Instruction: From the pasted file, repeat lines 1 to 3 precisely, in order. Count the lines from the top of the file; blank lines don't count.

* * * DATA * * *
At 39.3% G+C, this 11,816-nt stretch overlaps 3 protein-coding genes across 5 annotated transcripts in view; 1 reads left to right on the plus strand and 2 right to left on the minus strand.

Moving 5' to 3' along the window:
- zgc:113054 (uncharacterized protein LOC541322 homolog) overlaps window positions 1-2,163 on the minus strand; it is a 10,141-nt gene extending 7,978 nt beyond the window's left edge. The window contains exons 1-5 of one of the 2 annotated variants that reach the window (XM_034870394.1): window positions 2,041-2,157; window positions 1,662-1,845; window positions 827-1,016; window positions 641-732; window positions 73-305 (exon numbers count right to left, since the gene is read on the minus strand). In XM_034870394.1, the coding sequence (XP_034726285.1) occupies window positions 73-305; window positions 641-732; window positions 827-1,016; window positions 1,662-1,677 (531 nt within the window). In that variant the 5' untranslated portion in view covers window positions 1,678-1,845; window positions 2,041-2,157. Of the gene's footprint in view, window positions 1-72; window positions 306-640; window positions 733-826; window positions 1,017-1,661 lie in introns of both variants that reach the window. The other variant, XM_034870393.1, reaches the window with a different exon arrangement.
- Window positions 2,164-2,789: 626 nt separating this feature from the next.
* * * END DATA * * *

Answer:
At 39.3% G+C, this 11,816-nt stretch overlaps 3 protein-coding genes across 5 annotated transcripts in view; 1 reads left to right on the plus strand and 2 right to left on the minus strand.

Moving 5' to 3' along the window:
- zgc:113054 (uncharacterized protein LOC541322 homolog) overlaps window positions 1-2,163 on the minus strand; it is a 10,141-nt gene extending 7,978 nt beyond the window's left edge. The window contains exons 1-5 of one of the 2 annotated variants that reach the window (XM_034870394.1): window positions 2,041-2,157; window positions 1,662-1,845; window positions 827-1,016; window positions 641-732; window positions 73-305 (exon numbers count right to left, since the gene is read on the minus strand). In XM_034870394.1, the coding sequence (XP_034726285.1) occupies window positions 73-305; window positions 641-732; window positions 827-1,016; window positions 1,662-1,677 (531 nt within the window). In that variant the 5' untranslated portion in view covers window positions 1,678-1,845; window positions 2,041-2,157. Of the gene's footprint in view, window positions 1-72; window positions 306-640; window positions 733-826; window positions 1,017-1,661 lie in introns of both variants that reach the window. The other variant, XM_034870393.1, reaches the window with a different exon arrangement.